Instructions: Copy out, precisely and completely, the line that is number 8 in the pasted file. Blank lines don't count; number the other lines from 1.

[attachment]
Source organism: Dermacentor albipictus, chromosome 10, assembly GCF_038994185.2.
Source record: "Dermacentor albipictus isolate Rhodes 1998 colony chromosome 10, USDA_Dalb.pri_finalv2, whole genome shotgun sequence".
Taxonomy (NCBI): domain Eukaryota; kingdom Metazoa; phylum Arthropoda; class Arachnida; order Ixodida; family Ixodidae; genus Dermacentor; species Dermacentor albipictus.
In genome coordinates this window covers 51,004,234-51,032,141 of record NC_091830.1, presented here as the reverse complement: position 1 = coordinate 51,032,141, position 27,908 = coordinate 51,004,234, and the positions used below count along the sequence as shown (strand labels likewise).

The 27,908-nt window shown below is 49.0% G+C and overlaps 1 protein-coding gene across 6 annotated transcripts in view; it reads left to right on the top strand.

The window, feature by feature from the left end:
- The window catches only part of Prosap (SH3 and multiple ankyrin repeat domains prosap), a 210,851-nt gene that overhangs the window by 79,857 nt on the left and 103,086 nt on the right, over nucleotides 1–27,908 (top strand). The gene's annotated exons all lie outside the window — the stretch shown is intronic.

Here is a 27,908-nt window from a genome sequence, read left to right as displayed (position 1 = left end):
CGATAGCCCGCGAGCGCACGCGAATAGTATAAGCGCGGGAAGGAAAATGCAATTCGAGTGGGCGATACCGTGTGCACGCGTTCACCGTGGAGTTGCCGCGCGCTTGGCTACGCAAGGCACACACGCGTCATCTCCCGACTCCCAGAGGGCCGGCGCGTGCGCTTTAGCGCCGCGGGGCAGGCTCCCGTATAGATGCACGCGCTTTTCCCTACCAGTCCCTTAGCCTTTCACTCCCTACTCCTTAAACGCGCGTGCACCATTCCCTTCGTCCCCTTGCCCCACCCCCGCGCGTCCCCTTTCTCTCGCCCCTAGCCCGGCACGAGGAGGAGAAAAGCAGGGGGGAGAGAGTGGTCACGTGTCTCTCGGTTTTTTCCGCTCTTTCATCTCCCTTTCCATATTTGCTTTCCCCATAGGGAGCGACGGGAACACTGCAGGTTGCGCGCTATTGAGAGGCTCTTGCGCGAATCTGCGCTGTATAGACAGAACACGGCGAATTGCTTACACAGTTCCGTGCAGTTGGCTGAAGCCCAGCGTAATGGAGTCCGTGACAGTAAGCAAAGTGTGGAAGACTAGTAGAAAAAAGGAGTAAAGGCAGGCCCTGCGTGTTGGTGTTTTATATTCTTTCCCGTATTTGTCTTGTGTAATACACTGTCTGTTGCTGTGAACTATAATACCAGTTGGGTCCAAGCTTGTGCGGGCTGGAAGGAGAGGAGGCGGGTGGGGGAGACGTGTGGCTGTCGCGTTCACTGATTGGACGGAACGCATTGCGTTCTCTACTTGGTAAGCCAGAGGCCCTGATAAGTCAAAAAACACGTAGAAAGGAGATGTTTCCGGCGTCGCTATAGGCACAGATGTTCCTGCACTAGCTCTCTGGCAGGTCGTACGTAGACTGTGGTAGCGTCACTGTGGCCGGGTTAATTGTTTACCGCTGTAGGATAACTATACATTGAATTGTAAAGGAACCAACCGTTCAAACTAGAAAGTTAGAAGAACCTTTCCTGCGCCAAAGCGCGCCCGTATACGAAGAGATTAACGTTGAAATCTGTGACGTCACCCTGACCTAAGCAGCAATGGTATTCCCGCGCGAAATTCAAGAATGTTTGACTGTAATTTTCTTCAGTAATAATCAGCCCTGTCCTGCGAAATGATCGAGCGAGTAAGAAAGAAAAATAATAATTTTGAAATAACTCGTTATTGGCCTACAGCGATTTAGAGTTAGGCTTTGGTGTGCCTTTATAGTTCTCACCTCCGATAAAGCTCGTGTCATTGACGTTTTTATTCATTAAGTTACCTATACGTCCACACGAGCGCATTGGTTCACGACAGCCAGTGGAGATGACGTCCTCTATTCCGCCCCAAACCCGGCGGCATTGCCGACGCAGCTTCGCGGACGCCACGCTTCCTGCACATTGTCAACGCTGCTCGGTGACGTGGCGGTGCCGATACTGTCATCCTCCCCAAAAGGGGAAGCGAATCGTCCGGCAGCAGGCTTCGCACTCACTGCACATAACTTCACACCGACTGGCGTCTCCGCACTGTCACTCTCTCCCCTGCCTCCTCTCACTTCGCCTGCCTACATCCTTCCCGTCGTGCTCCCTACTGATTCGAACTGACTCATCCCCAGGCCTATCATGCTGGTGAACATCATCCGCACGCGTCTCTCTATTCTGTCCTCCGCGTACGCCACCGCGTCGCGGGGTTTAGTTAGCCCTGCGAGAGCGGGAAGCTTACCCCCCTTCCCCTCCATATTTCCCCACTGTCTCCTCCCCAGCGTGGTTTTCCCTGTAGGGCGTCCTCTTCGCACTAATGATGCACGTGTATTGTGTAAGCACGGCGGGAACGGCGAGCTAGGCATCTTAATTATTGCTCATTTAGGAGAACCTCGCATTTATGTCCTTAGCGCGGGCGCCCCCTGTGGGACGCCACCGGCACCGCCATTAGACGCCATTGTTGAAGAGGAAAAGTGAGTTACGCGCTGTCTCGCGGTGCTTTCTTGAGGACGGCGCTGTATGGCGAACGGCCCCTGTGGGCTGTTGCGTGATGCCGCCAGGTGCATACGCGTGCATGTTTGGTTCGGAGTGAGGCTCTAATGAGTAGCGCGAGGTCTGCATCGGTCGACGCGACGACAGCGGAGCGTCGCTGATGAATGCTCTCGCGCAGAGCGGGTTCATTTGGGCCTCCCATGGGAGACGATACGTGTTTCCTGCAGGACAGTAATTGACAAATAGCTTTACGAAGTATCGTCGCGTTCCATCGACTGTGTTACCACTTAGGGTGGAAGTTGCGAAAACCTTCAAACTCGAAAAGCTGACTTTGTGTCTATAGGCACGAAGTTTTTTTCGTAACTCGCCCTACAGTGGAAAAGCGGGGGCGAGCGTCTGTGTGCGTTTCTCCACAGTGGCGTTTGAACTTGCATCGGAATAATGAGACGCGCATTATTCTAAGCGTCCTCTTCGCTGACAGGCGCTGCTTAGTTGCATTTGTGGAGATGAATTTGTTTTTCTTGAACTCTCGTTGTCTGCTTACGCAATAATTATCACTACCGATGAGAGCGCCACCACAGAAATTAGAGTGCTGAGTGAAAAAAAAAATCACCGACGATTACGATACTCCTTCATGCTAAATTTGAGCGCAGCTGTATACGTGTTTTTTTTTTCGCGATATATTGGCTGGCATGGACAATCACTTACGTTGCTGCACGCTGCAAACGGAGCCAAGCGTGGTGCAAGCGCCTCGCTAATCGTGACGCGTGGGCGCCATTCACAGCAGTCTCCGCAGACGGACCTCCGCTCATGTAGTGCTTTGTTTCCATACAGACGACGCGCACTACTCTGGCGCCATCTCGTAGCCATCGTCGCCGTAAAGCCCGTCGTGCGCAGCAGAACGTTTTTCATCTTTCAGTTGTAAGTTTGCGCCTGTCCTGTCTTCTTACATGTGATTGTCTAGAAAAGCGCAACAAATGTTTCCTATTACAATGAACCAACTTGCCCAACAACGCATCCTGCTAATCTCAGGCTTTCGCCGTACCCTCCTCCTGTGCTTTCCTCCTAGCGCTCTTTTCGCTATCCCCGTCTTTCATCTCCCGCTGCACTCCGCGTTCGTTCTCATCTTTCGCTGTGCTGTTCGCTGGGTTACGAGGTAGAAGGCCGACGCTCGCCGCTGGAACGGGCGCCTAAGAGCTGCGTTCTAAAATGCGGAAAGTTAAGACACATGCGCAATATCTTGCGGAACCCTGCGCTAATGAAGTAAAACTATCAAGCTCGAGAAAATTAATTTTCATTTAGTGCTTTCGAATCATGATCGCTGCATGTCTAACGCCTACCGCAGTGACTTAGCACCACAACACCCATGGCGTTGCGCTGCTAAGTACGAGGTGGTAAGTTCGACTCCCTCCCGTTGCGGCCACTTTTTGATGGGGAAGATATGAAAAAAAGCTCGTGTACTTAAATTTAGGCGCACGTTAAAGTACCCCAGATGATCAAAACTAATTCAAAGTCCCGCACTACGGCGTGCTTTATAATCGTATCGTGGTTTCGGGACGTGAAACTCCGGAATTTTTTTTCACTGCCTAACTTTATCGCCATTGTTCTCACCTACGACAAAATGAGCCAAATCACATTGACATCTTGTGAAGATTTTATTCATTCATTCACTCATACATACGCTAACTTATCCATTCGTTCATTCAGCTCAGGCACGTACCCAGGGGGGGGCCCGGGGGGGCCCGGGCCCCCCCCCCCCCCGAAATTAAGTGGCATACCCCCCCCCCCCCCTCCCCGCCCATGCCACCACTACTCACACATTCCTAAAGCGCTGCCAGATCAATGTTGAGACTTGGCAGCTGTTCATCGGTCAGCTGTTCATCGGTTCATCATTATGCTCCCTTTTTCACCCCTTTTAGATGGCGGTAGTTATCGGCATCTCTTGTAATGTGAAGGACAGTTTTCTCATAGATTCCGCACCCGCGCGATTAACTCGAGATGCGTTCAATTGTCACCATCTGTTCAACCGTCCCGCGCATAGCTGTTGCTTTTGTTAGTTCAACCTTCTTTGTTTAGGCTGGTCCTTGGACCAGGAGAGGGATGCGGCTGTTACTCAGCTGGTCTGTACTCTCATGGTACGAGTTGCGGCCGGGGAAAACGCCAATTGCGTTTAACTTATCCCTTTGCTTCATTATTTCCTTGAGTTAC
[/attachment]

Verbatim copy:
Here is a 27,908-nt window from a genome sequence, read left to right as displayed (position 1 = left end):